The Digg Effect has always been what occurs to a web server which cannot handle the traffic of making it to the front page. It’s beginning to take on new meaning, now.
I tried the new Digg a long time ago. I spent a couple of hours playing with it after I was accepted a few months back, and I have to say that I didn’t see a lot of difference. Nothing like we saw when it went live, that is. There were no overwhelming amounts of stories from large media outlets (that I recall), though the stories on my front page were different. At the time, I dismissed it. “A mostly UI upgrade” were my thoughts.
After the public launch of the new Digg, things became a little crazy. As you know, I’m sure, major media outlets took over the front page, driving user selected news to oblivion. Much of what we went to Digg to see in the past (usually NOTHING that resembles the mainstream media) was instantly gone. So how did this happen?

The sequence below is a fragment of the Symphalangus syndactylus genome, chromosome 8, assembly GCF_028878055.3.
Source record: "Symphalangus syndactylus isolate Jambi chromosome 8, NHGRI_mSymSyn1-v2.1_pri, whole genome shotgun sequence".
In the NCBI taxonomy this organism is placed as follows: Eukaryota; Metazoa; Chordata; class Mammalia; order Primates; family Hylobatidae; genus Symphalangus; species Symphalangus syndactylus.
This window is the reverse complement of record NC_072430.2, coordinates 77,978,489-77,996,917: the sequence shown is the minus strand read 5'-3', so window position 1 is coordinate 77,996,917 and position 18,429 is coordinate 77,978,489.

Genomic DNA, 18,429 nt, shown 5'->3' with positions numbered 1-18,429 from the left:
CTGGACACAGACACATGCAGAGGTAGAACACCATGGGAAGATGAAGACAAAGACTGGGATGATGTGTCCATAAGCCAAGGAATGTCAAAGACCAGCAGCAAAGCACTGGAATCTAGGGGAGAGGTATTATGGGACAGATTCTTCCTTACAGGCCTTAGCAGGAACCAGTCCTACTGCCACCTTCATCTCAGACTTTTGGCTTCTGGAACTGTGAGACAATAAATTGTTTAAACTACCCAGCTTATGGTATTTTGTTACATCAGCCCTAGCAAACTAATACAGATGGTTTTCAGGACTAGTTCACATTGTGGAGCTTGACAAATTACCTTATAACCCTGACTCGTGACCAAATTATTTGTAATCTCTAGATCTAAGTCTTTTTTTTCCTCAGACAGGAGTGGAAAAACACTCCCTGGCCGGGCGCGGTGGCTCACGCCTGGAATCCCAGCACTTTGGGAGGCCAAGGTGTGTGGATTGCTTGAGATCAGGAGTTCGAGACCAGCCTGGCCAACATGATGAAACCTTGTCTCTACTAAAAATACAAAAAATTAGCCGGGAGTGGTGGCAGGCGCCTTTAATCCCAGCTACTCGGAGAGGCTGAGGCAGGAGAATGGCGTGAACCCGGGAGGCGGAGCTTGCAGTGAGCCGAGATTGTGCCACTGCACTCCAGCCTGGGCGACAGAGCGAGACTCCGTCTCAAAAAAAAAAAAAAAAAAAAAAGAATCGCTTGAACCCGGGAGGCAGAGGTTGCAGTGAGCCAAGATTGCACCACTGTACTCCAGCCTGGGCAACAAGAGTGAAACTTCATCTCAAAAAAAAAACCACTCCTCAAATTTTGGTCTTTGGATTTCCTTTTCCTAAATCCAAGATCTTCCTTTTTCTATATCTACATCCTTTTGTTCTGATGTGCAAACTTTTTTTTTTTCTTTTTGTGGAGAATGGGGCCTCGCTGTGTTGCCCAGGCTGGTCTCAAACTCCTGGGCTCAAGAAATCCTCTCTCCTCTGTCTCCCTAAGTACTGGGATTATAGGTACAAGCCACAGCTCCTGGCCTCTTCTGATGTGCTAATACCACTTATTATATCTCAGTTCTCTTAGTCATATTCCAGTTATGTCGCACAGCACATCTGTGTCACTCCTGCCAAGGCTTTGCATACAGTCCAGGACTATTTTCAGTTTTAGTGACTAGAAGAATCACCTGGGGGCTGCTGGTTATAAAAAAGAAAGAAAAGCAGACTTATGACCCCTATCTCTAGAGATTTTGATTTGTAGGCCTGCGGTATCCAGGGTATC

In it’s attempt to make Digg a better place to socialize, it overlooked it’s own users and decided they knew what was best. That’s a tough call for any company to make, but they do it every day. That’s business. You might screw up along the way and alienate your users, just be ready to make it all better if you do.
Digg has already made some changes. Kevin Rose was replaced as CEO, we’re getting back the “Upcoming News” tab, etc. So why does the backlash continue? Geeks don’t like people messing up the things they love. Digg was turned upside down by the changes, and the users didn’t like it. Some moved on to Reddit, some stayed in the comments posting filth that would make a pirate (ARRRRR!) cringe. Will things get back to normal? I’m sure. I still like Digg, and I will continue to use it, but I hope that the company is ready for “the Digg effect” to change from a phrase which represents the power of Digg, to one that expresses a gaffe of monumental proportions.
Here’s to you Digg, you’re taking quite a beating right now.